Alternate Page 4 Title: Results Page 4/7 for Princeton, New Jersey Theatres & Playhouses
Alternate Page 4: Description: -
Yes, you can use no meta description at all, and in fact, if I were setting up a CMS today, this is how I'd do it. A missing meta description reduces complexity and potential mis-casting of URLs as duplicates. Also notce that I've made the titles on results pages sub-optimal to help dissuade the engines from sending traffic to these URLs, rather than the top page (which is made to be the better "landing" experience for users).

Nofollows. Rel=Canonicals and Conditional Redirects

Some SEOs and website owners have, unfortunately, received or interpreted advice incorrectly about employing directives like the nofollow tag, canonical URL tag or even conditional redirects to help control bot activity in relation to pagination. These are almost always a bad idea.
Whatever you do, DO NOT:
  • Put a rel=canonical directive on paginated results pointing back to the top page in an attempt to flow link juice to that URL. You'll either misdirect the engines into thinking you have only a single page of results or convince them that your directives aren't worth following (as they find clearly unique content on those pages).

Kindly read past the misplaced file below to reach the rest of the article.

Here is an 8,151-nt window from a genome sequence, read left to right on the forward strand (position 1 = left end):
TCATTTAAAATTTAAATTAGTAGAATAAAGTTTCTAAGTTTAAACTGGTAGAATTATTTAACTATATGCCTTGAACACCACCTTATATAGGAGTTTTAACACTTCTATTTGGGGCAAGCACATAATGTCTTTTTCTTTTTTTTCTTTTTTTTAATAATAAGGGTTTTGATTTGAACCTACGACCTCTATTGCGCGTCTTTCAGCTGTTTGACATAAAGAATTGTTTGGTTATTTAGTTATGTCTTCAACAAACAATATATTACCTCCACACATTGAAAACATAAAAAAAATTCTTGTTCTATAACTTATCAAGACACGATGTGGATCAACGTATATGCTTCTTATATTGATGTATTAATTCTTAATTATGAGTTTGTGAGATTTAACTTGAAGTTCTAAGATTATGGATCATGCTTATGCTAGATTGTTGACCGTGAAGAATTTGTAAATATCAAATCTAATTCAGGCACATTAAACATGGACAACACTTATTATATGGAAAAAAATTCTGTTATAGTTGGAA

• Add nofollow to the paginated links on the results pages. This tells the engines not to flow link juice/votes/authority down into the results pages that desperately need those votes to help them get indexed and pass value to the deeper pages.
  • Create a conditional redirect so that when search engines request paginated results, they 301 redirect or meta refresh back to the top page of results.
The only time I recommend using any of these is when pagination exists in multiple formats. For example, if you let users re-sort by a number of different metrics (in a restaurant list, for example, it might be by star rating, distance, name, price, etc.), you may want to either perform this re-sort using javascript (and employ the hash tag in the URL) or make those separately segmented paginated results rel=canonical back to a single sorting format.

Letting Users Display More/Less Results

From a usability perspective, this can make good sense, allowing users with faster connections or a greater desire to browse large numbers of results at once to achieve these goals. However, it can cause big duplicate problems for search engines, and add complexity and useless pages to the engines' indices. If/when you create these systems, employ javascript/AJAX (either with or without the hash tag) to make the pages reload without creating a separate URL.
Number of Rows Choices
(the Google Analytics interface allows users to choose the number of rows shown, though they don't have to worry much about crawlability or search-friendliness)
Also remember that the "default" number of results shown is what the search engines will see; so make that count match your goals for usability and SEO.